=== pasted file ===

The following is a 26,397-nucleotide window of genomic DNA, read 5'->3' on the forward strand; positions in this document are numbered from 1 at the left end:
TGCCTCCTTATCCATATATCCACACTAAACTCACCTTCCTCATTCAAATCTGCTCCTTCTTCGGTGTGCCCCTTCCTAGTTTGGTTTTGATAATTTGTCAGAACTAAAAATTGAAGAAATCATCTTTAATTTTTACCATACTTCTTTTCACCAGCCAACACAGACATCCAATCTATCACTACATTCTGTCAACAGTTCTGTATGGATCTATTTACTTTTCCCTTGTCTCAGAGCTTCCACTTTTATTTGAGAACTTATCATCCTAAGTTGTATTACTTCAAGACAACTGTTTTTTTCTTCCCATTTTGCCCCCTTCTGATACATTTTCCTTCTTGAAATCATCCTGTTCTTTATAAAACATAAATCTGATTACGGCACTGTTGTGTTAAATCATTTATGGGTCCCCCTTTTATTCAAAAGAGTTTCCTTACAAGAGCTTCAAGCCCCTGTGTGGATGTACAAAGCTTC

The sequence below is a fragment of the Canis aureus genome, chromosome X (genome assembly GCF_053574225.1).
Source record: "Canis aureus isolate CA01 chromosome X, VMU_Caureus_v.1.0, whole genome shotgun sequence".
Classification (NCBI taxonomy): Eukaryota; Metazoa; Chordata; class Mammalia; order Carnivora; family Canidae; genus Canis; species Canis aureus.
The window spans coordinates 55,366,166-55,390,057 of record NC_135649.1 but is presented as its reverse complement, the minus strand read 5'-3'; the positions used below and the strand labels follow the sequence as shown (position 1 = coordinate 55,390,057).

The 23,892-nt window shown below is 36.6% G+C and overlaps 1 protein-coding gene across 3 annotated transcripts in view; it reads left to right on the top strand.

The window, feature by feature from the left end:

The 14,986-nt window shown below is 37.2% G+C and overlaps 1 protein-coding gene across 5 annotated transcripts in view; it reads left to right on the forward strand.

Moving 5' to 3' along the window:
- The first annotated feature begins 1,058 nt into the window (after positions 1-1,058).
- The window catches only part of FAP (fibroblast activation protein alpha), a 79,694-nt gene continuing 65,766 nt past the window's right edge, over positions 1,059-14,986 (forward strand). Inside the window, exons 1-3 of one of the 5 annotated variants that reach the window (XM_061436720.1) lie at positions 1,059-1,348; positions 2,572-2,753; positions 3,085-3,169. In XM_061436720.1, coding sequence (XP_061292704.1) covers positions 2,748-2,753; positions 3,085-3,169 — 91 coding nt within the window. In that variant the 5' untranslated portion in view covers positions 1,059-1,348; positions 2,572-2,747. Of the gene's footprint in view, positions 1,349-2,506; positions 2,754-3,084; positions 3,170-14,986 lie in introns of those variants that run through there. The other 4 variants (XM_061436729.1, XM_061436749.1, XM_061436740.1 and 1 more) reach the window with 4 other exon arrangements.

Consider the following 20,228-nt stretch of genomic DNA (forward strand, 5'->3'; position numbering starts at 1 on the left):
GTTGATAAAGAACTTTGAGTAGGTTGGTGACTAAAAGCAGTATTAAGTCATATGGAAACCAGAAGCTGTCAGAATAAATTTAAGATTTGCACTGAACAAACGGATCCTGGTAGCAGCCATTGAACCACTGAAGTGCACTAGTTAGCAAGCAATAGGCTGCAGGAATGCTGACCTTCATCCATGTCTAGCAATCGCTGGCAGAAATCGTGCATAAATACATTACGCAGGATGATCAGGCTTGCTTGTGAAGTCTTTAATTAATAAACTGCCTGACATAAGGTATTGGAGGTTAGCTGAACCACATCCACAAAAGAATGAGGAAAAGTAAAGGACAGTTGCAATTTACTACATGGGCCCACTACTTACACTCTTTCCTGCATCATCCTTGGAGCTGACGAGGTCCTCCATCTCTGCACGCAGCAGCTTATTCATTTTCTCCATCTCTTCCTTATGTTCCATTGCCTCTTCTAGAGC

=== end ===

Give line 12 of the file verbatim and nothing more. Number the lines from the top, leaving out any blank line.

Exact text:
- The window catches only part of FAP (fibroblast activation protein alpha), a 79,694-nt gene continuing 65,766 nt past the window's right edge, over positions 1,059-14,986 (forward strand). Inside the window, exons 1-3 of one of the 5 annotated variants that reach the window (XM_061436720.1) lie at positions 1,059-1,348; positions 2,572-2,753; positions 3,085-3,169. In XM_061436720.1, coding sequence (XP_061292704.1) covers positions 2,748-2,753; positions 3,085-3,169 — 91 coding nt within the window. In that variant the 5' untranslated portion in view covers positions 1,059-1,348; positions 2,572-2,747. Of the gene's footprint in view, positions 1,349-2,506; positions 2,754-3,084; positions 3,170-14,986 lie in introns of those variants that run through there. The other 4 variants (XM_061436729.1, XM_061436749.1, XM_061436740.1 and 1 more) reach the window with 4 other exon arrangements.